Local task force addresses need to increase immigration to Sarnia-Lambton
SARNIA, February 8, 2022 – A newly formed working group consisting of leaders and decision-makers from across Sarnia-Lambton aims to address the need for immigration in the community.
The President’s Immigration Taskforce, introduced today via a virtual press conference hosted by Lambton College, was established to drive sustainable growth for the community and local economy through immigration.
Representatives of the Task Force say their goal is to grow, diversify and strengthen Sarnia-Lambton through a strategic approach to immigration that focuses on integrating international students and attracting immigrants who can help fill labour shortages.
Chaired by Judith Morris, Interim CEO of the Sarnia-Lambton Economic Partnership, the group is made up of local leaders representing various community sectors including Rob Kardas, President & CEO, Lambton College, Alex Palimaka, Senior VP and General Counsel, Bluewater Power, Mike Bradley, Mayor, City of Sarnia, Leo Stathakis, President John’s Restaurant/Coffee Lodge Group, Matt Gordon, Director, Kel-Gor Limited, Stacey Forfar, General Manager of Community Services, City of Sarnia, Kelly Provost, Director of Economic Development, City of Sarnia, Stephane Thiffeault, General Manager, Corporate Services, Solicitor/Clerk, County of Lambton, Mehdi Sheikhzadeh, VP Research & Innovation, Lambton College, Christina Longo, Branch Manager, Scotiabank, Rob Thompson, VP Manufacturing East, NOVA Chemicals, Paula Reaume-Zimmer, Integrated Vice President, Mental Health & Addiction Services, Bluewater Health, CMHA Lambton Kent, Tanya Tamilio, Francophone Immigration Network of Central-Southwestern Ontario and Matthieu Brennan, Consultant, President, Brynaert Brennan and Associates.
Speaking on behalf of the Task Force, Morris said immigration benefits nearly every aspect of the community, and it has the potential to bolster a wide range of sectors and industries. However, due to certain challenges such as geographical location and small size, Sarnia-Lambton’s growth hasn’t kept pace with the rest of Ontario – a disparity that could be corrected with an average net growth of 1,463 individuals per year.
“This is a bustling community full of industry and opportunity and our economy is becoming more diverse with each passing month, but because of the challenges we face Sarnia-Lambton’s growth hasn’t kept pace with the rest of Ontario,” explained Morris.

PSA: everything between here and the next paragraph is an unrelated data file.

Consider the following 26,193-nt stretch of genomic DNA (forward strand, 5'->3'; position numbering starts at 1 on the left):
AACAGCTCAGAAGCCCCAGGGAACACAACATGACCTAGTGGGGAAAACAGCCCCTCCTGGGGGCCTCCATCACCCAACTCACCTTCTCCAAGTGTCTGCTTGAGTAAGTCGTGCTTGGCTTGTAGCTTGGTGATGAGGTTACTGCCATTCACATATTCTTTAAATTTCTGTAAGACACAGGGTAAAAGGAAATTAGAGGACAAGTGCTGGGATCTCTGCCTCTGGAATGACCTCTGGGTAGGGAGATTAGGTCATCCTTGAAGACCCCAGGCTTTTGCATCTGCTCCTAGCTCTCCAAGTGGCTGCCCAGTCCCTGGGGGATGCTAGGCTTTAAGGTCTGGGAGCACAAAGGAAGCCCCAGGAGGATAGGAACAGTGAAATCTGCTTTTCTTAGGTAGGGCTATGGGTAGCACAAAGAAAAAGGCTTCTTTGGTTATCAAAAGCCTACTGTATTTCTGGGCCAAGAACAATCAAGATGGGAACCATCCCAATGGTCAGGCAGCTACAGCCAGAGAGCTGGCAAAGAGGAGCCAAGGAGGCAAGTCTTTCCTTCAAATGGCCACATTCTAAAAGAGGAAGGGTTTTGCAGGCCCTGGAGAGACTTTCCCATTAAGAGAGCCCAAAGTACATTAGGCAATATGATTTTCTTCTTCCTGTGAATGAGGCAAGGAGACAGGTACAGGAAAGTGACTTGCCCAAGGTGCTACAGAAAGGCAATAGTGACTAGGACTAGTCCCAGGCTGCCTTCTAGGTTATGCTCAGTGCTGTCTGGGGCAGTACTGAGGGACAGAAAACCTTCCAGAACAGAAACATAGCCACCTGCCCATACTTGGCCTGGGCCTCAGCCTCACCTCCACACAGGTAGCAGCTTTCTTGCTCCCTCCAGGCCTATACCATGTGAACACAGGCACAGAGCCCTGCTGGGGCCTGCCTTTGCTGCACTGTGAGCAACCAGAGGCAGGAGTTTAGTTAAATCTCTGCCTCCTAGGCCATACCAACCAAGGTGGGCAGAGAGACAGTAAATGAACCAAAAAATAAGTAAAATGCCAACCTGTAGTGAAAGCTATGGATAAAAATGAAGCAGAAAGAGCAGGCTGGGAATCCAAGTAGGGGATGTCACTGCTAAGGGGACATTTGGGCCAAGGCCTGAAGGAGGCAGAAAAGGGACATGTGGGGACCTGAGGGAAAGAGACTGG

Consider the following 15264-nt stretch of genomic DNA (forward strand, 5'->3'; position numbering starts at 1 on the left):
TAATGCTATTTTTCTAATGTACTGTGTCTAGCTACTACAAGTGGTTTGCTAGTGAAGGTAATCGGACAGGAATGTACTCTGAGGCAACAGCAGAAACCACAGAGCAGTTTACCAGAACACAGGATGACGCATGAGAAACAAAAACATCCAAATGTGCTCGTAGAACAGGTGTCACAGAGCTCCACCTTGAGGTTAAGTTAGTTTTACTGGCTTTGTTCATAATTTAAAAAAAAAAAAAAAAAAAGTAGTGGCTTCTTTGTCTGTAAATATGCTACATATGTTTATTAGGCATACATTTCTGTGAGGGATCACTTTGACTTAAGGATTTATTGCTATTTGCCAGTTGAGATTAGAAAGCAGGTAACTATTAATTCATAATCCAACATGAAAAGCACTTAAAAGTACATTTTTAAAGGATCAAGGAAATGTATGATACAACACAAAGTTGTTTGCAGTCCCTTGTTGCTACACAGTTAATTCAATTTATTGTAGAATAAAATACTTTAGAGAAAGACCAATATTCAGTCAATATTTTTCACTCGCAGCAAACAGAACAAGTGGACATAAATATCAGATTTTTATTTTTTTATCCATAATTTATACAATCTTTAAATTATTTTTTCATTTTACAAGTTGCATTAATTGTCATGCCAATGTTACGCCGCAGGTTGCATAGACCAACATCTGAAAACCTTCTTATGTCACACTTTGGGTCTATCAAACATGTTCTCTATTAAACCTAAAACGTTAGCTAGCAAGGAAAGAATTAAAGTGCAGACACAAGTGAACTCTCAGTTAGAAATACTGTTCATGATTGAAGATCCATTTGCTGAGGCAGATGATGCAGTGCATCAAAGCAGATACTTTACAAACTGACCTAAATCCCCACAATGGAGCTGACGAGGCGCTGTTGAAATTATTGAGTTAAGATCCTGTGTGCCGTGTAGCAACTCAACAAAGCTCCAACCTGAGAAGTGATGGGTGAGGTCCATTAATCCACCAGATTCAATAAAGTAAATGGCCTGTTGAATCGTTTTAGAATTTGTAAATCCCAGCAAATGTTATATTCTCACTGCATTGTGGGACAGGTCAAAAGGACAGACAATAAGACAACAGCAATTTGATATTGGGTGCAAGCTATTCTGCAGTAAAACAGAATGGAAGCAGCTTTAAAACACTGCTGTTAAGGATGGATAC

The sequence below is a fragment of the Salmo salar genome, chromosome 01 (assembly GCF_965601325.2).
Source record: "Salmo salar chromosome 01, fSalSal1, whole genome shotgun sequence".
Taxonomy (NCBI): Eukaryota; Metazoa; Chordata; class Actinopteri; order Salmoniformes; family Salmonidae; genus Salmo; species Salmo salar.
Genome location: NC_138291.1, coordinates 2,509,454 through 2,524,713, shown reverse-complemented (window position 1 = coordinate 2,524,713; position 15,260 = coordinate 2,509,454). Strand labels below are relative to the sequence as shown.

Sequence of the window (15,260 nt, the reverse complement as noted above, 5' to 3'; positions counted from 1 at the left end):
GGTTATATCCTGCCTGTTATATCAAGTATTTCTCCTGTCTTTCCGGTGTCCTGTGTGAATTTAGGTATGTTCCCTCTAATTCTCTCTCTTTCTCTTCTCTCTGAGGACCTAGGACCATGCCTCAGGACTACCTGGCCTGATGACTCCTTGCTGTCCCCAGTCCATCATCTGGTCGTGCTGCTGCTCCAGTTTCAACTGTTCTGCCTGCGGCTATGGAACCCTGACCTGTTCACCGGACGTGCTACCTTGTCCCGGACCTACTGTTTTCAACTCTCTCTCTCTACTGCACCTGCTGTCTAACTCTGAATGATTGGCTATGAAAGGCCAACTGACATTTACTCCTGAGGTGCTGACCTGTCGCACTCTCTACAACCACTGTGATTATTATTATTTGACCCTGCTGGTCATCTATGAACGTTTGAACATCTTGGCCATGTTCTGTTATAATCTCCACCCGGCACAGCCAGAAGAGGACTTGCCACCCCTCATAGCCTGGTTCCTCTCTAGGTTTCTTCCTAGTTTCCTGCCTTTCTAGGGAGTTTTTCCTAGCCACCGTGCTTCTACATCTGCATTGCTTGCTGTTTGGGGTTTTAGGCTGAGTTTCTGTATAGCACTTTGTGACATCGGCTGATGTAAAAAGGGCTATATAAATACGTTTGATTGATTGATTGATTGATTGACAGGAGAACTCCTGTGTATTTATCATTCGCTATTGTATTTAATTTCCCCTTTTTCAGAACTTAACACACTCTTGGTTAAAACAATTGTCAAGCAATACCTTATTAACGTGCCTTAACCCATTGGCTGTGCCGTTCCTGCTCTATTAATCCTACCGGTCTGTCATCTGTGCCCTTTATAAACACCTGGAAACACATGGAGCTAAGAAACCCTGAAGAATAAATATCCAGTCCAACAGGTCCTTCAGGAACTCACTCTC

Morris said the group is currently working with an Ottawa-based consulting firm to develop a strategic immigration framework for Sarnia-Lambton. The framework focuses on demographic challenges within the region and skilled worker shortages, in an effort to ensure the community is attracting newcomers who can be successful while contributing to the local economy.
Additionally, the Task Force is working on developing an immigration pilot project with the support of the federal government. The program, which has seen success in other rural communities in Atlantic Canada and Northern Ontario, is designed to spread the benefits of economic immigration to communities like Sarnia-Lambton by creating a path to permanent residency for skilled foreign workers.
Kardas reinforced the College’s commitment to doing its part to attract newcomers to the region, noting the recent increase in international students attending Lambton College and engaging in the community. As longtime leaders in international education, Kardas said the College is also noting a real increase in the number of international graduates who are seeking post-graduate work permits and permanent residency to stay in Sarnia-Lambton.
“International students and immigration make our College and our community stronger. That’s the long and short of it,” he said. “Immigration promotes diversity and inclusion, it brings new perspectives, ideas and innovation, and it enriches our culture. Immigration is also at the forefront of economic growth and sustainability, and it’s especially essential for addressing skills shortages in smaller and more rural areas like ours.”